BP Project

This export module has been developed by the BFM with the aim of enhanciing the skills of the person in a company responsible for export in line with the project's aims of the development and tranfer of best practices in human resources.

On completion of this module the individual should:

  • Understand the importance of exporting
  • Know how to set up an internal infrastructure to enable exporting
  • Know how to identify new export markets
  • Know where to go to access the best advice and support
  • Have developed a draft export plan
  • Identified targets to measure your exporting success

Andy Stopps
Director of E-learning
Maguire Training
This email address is being protected from spambots. You need JavaScript enabled to view it.
http://bfm.maguiretraining.co.uk/

01623 810505
07815 883712

Certification schemes

Note:While wood that has been certified or verified against one of the certification/verification systems indicates a lower risk of illegal timber entering the EU market, it is not valid proof of legality.  Only FLEGT-licensed timber and those with CITES permits meet this criteria.   However, they do indicate negligible risk provided those schemes cover the applicable legislation in force in the country of harvest. For FLEGT and CITES see here.

Certification schemes have not necessarily covered all the bases as far as the EUTR is concened when it comes to gathering information on tree species and country of origin for certain porducts.  PEFC and FSC are currently reviewing their systems to improve these areas.  In any event you should ask your supplier to provide these details - species includes common and scientific name and for country of origin you want to know as well the region,.area and mill for example.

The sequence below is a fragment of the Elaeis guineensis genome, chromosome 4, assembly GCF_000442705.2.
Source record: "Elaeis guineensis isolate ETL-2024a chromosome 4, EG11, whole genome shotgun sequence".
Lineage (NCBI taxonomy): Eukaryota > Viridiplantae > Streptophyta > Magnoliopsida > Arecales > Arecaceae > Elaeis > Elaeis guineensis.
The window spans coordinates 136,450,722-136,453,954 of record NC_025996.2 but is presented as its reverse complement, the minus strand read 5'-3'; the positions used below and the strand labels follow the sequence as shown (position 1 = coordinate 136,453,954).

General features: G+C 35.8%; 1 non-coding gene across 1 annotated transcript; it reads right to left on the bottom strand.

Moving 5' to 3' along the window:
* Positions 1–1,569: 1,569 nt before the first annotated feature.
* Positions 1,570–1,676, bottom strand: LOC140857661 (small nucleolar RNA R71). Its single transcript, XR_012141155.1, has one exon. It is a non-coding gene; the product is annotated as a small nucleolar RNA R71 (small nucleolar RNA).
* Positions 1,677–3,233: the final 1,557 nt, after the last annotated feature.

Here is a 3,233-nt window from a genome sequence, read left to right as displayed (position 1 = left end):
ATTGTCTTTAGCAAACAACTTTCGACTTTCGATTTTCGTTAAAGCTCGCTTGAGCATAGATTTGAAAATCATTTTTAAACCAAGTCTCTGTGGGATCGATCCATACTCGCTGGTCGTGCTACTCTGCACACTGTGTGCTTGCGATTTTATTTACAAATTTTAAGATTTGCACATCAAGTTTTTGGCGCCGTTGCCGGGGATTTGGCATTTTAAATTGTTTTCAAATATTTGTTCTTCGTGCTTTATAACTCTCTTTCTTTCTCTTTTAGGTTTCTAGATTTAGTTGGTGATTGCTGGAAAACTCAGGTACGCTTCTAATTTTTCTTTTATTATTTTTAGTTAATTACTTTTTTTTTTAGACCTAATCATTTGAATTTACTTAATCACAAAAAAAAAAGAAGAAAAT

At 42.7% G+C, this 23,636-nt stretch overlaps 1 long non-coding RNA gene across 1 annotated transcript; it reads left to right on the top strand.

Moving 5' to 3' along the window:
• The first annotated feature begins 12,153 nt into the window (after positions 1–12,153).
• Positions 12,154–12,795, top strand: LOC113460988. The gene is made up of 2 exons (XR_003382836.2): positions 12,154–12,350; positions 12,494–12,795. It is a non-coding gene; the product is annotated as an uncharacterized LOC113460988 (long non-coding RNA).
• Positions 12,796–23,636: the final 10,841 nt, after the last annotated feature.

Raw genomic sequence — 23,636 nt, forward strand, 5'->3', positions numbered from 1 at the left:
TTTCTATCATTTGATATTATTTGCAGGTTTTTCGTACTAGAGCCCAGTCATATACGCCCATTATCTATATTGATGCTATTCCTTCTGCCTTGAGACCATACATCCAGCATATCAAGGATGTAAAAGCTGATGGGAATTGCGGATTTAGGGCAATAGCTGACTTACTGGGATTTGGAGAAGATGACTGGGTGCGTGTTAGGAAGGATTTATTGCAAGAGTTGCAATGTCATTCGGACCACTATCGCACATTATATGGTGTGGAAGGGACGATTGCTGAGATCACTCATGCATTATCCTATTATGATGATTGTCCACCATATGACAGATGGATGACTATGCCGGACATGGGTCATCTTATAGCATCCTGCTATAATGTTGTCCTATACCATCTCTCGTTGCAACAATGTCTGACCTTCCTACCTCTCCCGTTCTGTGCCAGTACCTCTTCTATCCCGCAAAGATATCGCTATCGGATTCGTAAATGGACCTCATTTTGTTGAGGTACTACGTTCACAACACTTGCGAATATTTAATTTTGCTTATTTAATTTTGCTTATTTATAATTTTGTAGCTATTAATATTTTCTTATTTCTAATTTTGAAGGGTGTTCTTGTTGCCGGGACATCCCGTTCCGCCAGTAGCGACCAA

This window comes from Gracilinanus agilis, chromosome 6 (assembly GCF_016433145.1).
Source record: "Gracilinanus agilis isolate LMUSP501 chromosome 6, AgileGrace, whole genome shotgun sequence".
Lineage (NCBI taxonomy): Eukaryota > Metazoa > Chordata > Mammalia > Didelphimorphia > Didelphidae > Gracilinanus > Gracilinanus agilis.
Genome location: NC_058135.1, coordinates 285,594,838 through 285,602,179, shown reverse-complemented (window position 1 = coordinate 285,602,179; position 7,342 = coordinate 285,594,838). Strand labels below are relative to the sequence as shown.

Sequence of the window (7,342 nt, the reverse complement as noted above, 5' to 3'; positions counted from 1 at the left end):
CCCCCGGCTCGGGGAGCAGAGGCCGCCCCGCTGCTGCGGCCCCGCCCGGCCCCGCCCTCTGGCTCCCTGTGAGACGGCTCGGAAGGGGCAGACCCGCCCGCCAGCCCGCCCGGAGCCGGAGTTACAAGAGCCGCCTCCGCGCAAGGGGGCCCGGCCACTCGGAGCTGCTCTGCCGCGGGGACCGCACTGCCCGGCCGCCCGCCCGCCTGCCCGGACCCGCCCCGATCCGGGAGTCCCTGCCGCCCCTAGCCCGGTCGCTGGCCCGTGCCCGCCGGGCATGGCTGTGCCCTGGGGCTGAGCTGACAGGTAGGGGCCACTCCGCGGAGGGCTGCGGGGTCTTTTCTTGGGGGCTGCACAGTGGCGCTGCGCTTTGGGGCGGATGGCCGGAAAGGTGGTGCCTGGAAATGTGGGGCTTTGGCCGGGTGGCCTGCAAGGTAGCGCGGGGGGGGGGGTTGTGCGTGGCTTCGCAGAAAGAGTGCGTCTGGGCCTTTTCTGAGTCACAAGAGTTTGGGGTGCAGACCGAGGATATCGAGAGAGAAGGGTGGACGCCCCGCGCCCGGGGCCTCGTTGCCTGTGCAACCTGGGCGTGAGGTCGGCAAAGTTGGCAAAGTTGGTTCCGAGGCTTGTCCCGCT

Where products from a supplier are said to be from a certified source, you should check the supplier’s documentation to confirm that they are credible and supplied as certified under a chain of custody and the COC has not been broken.  Check:

Forest certification schemes
Forest certification schemes are independent parties issuing a certification, which verifies that an area of forest is managed to defined environmental and social standards and in compliance with relevant laws.  They have a role in establishing a negligible risk of illegal timber in the supply chain and is an important consideration in the risk assessment, 

Certification schemes with chain of custody (COC) requirements oblige certificate holders to track all of their logs from certified forests if their products are to be sold as certified. All entities that handle that timber along the supply chain are required to ensure they do not mix certified timber with uncertified or illegally sourced timber.

It is only by receiving certified timber and timber products with an unbroken COC for those products that certification can assist organization in meeting the requirements of the Regulation.

However, there can be no guarantees that any scheme ever completely excludes unwanted products from the supply chain.

The two forest certification schemes that are indicated to meet the UK government’s criteria are Forest Stewardship Council (FSC) and Programme for the Endorsement of Forest Certification (PEFC).

How to check FSC and PEFC certification of timber and wood products?